AngelaR you are right it isn’t “wrong” it’s just different. and of course i’ve decided that when knitting only in garter there’s no reason not do it the way i have. however i am slowly learning to do it through the front so i will be able to follow a pattern and not have to worry about any twisted stiches or problems following patterns or anything. thank you for the words of encouragement. i have to keep reminding myself “it’s not wrong” but that’s the words that come out. either way it fun.
Yes, they will. If you are knitting into the back loop.
In garter stitch, you knit all the rows. So if you twist the first row. The only way to correct it is to loop the yarn from over the needle, then under it & pull off the stitch. The opposite direction of the way a standard knit stitch is made. It is possible to knit this way. But I think in is more cumbersome & harder to get even tension.
The advantage to combined is the way purls are made. Many people find them quicker. Or prefer to hold their needles so that they knit in the back. But with combined the stitches are kept in alignment by the reverse movement of the purl row (in stockinette.)
Since you are working garter stitch pattern. You have no purl rows to “fix” the twist. And I think it is a better practice to learn to knit without twisting the stitches. So yep, knit in the front.
As long as you knit into that front one, then your sts will not be twisted.
When you are working on “straight” needles,in order to achieve stockinette stitch (aka V’s) you have knit a row then purl the next row. It’s neither an English or Cont style, you work the rows using any tech…just K1rw P1rw.
Don’t hate me but this is not necessarily true. From my tireless research into combined knitting and the purling problem… If you wrap the yarn on the needle, clockwise, on both techniques, you will get a better stitch pattern. It’s looser and you don’t get those weird bumps on the knit side.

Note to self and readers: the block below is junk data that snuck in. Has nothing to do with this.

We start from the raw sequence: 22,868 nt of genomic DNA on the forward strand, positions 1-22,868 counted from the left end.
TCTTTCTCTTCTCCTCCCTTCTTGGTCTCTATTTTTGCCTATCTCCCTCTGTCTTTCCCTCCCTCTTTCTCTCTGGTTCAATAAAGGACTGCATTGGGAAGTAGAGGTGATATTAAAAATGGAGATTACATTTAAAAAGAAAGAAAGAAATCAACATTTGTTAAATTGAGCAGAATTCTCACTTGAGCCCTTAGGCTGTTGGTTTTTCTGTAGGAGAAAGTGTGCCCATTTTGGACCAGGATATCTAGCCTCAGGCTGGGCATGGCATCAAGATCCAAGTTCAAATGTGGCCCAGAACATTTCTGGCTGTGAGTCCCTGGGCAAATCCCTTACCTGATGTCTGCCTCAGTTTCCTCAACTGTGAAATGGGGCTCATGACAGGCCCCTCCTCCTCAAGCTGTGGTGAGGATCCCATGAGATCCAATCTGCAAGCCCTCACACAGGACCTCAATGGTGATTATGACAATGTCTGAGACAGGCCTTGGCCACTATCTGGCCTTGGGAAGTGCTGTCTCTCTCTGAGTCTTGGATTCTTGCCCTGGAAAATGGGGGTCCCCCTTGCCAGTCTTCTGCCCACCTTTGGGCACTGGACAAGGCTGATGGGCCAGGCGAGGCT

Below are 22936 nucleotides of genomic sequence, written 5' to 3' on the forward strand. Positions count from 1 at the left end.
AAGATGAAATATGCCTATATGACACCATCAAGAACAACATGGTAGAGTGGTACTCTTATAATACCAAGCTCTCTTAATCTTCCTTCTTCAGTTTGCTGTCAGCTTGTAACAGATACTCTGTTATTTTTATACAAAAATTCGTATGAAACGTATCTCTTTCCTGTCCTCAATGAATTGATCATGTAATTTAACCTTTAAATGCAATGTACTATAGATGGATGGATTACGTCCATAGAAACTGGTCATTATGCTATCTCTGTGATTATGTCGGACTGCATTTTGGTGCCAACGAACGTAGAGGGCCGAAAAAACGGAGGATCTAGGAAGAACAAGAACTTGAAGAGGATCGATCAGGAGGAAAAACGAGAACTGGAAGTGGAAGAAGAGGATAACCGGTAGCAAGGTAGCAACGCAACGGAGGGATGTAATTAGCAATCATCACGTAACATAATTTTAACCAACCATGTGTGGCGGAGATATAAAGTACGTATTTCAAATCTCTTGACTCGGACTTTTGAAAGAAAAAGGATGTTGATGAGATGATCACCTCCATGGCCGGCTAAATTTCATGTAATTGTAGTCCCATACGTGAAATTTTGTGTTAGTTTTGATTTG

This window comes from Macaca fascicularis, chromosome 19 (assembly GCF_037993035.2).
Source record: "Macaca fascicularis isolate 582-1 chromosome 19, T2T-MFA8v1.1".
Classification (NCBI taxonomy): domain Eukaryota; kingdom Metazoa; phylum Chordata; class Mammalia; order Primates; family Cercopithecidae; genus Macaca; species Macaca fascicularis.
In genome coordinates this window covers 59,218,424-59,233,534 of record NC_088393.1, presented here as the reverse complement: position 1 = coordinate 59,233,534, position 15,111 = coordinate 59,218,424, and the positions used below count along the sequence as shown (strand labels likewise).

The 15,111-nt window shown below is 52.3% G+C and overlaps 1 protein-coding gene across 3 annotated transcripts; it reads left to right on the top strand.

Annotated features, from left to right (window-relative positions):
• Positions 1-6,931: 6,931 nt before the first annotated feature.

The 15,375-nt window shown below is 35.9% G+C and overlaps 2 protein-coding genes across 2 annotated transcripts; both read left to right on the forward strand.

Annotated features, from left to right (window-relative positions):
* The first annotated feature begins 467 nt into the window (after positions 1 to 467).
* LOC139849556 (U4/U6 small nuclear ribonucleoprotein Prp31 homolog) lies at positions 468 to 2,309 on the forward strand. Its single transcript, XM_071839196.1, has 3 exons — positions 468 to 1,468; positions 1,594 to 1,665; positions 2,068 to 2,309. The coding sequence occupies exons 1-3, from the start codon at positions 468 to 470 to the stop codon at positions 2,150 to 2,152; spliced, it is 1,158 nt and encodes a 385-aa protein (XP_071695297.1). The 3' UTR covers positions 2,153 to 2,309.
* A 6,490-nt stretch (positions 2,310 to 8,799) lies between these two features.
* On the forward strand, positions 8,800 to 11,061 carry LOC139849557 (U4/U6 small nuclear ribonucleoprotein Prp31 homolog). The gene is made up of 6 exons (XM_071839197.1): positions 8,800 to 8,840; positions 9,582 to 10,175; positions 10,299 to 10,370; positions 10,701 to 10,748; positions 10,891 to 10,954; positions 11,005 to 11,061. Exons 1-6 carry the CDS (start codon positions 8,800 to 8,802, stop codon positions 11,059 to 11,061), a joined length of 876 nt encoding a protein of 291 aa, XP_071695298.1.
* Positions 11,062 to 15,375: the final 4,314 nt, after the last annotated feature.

This is the thing, because combined knitters are never twisting the loops via the knit stitch, the purl stitch makes the stockinette stitch look odd. This really bugged me when knitting back and forth, so, because I wanted my socks and husband’s sweater to look good and uniform, I began Eastern knitting when having to do stockinette. This gave me a uniform looking stitch, a looser weave to my fabric.
Combined knitting is incredibly efficient and fast, however, it does come with its own set of unique problems (doing decreases can be a real pain) but it is a good way to learn knitting because of the fact that you’re always approaching the loop from the same side.
And I will be perfectly honest, I just can’t master the Continental knit stitch.
Angela when you refer to Clockwise…With what tech? Throw/English or Continental…What are using? Isn’t “Eastern” considered combo? As I am curious on what technique you use…Thank You Chele
I think you’re throwing in a lot of information the OP doesn’t need at this point. If her front st is closest to the tip of the needle, she’s wrapping her sts correctly for Western knitting. And clockwise/c. clockwise confuses [I]me. [/I]It all depends on how you look at the needles, from the tip or looking down at them as they’re held in your hands.
Yes, this topic is going in a different direction than the original post…I am asking Angela a question regarding her tech…Let me re-phrase my question…
I’m sorry, cheley, I meant to direct my reply to Angela, so it could be confusing that it was directly below yours.
I understood your question. Clockwise or c clockwise doesn’t matter as to technique, it is how you wrap around the needle and can depend on how you view the needle, as I said before.
Combined is a ‘combination’ of western and eastern styles. That’s what Angela uses which is wrapping (or rather picking) the purls ‘backwards’ then knitting the sts on the next row tbl so they are not twisted. This can be done with the yarn in either the right or left hand. It’s easier to purl with the yarn in the left by this method, rather than the standard continental purl.
Eastern is not Combined (I thought it was too!) When I was researching the purl stitch, because two of the best sites for combined knitting showed two different ways the yarn was oriented around the needle to form the loop, I found that Eastern Knitting works the loop from the back and is basically just Continental Knitting in a mirror. So in Eastern you are twisting the yarn with the purl stitch and untwisting it with the knit stitch (opposite of Western Knitting).
Now, when I refer to clockwise, I mean that when your yarn wraps around your needle (whether you throw or grab) it rotates in a clockwise fashion, knitting and purling. If you will slow down your knitting enough to really observe what you are doing with your yarn, you will see exactly what you’re doing with your yarn. And then, if you’re anything like me, you begin to agonize of leading edges and which way the stitches are leaning, if at all.
It took me over 20 years to really look at what I was doing, so if ever there was a time to obsess, this is a good one. I hope it’s made me a better knitter for it.